One thing that has really touched me is people telling me my articles encouraged them to go out and attend tournaments. A consistent theme throughout my tournament reports has been how great the opponents were, how varied the lists I faced are, and how much fun I had. And on a Chaos note, it makes me really happy to hear that my enthusiasm and success with Chaos Space Marines has encouraged some people to get their own minis off the shelf and on to the table. Death To The False Emperor!
But if I’m being honest with people about when I’m enjoying tournaments, I need to be honest about when I’m not. And right now, I really can’t recommend large tournaments to anyone. Competitive 40K is in the worst place it has been all edition if you’re not running one of the top factions.
I recently attended a five round GT with my Emperor’s Children. Here were my five games:
- Bye Round
- Contentious game that was a complete headache
- 3 games against Orks
- ZERO games were remotely in doubt past turn 2
Who wants to pay money for this experience?
In contrast, here was my previous GT a couple months ago:
- Custodes: W
- AdMech: L
- White Scars: W
- Chaos Knight and Daemon soup: W
- Iron Hands Dread spam: W
5 different factions, very different playstyles. I walked away from that event thinking “That was a blast, I need to keep tweaking against AdMech but every game was interesting”. I’m just not feeling that these days.
Here’s my biggest issue with the current “meta”: It’s not that some armies are too good. That’s just a feature of 40K. I also knew as someone who was 1-0, 2-0, 3-0 to start, I was going to face better factions every game. Bring it on. My list and skillset has the tools to beat them.
It’s that the win/loss record at a large tournament increasingly feels like a slot machine of matchups and first turn rolls. The best lists are also as un-interactive as can be. While I think it’s great Tyranids are getting new things to get excited about, the new Hive Guard are just insane and going to make things even worse. I ostensibly finished 3-2, but it was very close to being much lower or higher. If I go second against Chuck, I plummet down the standings. He had 2 Kill Rigs, 6 Squigbuggies, and 2 Wazbom Blastajets worth of firepower that didn’t care about the flat terrain pieces I deployed behind. I have a ~5% chance of winning going second. If I go first against Devin, I do oppressive damage on my Remnant turn and start damaging Ghaz a phase earlier and have an ~80% chance of winning going first. All 4 games were decided in terms of scoring by turn 2, even if the remaining models on the board were equal.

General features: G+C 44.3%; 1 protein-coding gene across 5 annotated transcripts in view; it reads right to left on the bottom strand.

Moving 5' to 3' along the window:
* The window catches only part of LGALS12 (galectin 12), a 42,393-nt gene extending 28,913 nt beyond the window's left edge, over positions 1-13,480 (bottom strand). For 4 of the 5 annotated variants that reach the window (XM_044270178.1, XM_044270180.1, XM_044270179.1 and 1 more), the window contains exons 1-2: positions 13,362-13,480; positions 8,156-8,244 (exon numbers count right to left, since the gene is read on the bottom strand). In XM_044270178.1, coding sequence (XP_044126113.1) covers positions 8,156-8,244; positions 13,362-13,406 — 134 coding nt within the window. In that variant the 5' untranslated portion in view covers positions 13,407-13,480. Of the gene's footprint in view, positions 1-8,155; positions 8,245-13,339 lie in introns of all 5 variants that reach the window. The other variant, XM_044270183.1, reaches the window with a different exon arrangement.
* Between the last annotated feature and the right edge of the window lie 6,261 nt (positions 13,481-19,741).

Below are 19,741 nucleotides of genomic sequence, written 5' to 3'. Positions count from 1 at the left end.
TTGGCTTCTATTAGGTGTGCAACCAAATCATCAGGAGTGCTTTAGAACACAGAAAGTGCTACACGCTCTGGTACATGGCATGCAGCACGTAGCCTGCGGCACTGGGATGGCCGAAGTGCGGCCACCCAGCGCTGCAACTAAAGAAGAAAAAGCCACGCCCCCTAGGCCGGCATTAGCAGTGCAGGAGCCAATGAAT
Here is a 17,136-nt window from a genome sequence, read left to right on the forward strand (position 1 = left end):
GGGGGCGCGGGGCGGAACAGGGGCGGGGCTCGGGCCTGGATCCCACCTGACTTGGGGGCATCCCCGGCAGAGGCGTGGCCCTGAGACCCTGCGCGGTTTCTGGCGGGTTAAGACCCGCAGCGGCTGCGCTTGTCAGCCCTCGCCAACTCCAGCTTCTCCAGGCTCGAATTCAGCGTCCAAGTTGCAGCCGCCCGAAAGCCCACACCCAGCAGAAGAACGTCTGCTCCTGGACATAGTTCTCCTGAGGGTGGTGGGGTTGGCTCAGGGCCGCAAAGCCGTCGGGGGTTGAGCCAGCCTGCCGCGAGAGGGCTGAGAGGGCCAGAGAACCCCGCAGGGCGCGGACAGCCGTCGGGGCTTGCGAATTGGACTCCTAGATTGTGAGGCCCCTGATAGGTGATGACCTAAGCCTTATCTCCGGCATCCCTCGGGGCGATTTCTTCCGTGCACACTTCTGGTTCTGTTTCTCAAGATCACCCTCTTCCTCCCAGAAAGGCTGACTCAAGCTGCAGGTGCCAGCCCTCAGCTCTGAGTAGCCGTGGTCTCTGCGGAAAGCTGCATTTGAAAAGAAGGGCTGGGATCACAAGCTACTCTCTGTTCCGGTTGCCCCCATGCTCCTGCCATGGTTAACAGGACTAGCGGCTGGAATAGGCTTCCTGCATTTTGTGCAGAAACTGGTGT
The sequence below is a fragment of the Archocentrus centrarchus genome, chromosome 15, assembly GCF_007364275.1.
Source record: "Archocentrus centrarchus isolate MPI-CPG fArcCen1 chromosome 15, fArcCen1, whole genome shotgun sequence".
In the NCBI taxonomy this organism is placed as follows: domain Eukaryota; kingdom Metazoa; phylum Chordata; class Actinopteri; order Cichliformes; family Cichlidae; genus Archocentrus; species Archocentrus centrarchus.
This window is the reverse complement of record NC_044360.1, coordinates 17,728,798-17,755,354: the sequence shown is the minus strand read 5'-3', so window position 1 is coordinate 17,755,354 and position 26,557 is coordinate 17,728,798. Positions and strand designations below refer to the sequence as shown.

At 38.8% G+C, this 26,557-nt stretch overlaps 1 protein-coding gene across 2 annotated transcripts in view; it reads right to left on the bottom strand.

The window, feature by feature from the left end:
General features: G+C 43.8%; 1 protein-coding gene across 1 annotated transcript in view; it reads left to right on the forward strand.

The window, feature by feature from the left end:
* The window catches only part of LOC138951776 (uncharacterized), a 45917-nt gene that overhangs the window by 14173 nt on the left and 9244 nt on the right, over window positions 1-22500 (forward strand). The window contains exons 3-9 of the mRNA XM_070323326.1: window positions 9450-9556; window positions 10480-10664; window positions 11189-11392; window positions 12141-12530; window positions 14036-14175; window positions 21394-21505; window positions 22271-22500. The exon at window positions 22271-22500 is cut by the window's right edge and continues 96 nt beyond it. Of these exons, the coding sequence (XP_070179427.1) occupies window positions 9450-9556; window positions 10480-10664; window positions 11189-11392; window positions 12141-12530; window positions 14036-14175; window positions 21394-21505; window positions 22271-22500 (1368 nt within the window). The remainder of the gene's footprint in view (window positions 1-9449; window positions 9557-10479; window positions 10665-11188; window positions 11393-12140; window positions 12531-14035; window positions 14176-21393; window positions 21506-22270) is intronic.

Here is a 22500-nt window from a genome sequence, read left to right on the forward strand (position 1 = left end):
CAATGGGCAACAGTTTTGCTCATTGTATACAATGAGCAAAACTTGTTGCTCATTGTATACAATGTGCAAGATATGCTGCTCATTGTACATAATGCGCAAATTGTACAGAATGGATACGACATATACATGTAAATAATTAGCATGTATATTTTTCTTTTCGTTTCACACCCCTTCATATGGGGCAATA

For people who live in areas with lots of access to GT’s or fly around their country to tournies all the time, this isn’t as much of an issue. Bring a coin flip list, spin the slot machine, and just go to another event if you lose a few games. And what’s also frustrating about these Ork lists is that they’re all played basically the same. Drukhari, Admech, and Grey Knights are all undercosted across the board… but when you play a great player from those factions, their skill really shines through. Drukhari especially require excellent Fight phase movement and planning to get the most value out of. Buggy lists basically play themselves. There’s no real difference between a bad buggy spam player and a great buggy spam player. If I see a tournament and I see one buggy spam player finished higher than the other, I don’t assume they played better. I assume they went first in the coin flip matchups that the other buggy spam player went second. This is very different from Drukhari or AdMech or Grey Knights, where the best player within that faction generally ends up on top within that faction at the end of the tournament.
One point I want to address before going into the details: Chase Congdon and the rest of the organizers did a great job running the tournament. I will definitely attend another event he runs in the future. The TO’s were fair and friendly, and the terrain was solid. Hats off to Chase and everyone else involved for setting up and hosting the event. Let’s dive into the games.
Game One: Little Creek Casino’s Poker (W, +$160)
Bluffing with small sizes into checked ranges continues to be completely OP in the live low stakes meta. Someone has to nerf that play.
Game Two: Chuck Arnett’s Orkz (W, 89-46)
Chuck’s army was gorgeous. There were some great conversions throughout his list. Seeing other people’s armies is one of the best part of attending tournies, and that factor will remain there regardless of rules.